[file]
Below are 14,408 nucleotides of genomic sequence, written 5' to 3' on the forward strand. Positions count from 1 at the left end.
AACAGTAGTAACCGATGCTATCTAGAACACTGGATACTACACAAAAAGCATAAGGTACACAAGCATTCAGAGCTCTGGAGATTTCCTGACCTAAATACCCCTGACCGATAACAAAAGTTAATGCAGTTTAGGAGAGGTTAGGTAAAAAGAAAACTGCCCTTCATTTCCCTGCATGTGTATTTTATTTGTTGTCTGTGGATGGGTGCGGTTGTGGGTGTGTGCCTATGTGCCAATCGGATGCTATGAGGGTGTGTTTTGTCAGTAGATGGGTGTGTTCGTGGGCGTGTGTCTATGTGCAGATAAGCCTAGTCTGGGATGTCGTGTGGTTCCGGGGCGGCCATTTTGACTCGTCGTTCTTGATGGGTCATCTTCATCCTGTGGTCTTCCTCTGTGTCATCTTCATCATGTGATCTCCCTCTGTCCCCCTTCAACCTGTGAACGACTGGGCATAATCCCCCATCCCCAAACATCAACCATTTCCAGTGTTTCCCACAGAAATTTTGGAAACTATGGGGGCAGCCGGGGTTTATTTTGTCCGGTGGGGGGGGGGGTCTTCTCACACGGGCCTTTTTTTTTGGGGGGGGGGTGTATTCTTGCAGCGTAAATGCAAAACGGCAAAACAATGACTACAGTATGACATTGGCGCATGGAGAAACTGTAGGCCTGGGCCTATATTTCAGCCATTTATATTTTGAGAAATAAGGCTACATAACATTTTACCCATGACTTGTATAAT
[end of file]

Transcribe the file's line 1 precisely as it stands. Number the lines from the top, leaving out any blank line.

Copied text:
Below are 14,408 nucleotides of genomic sequence, written 5' to 3' on the forward strand. Positions count from 1 at the left end.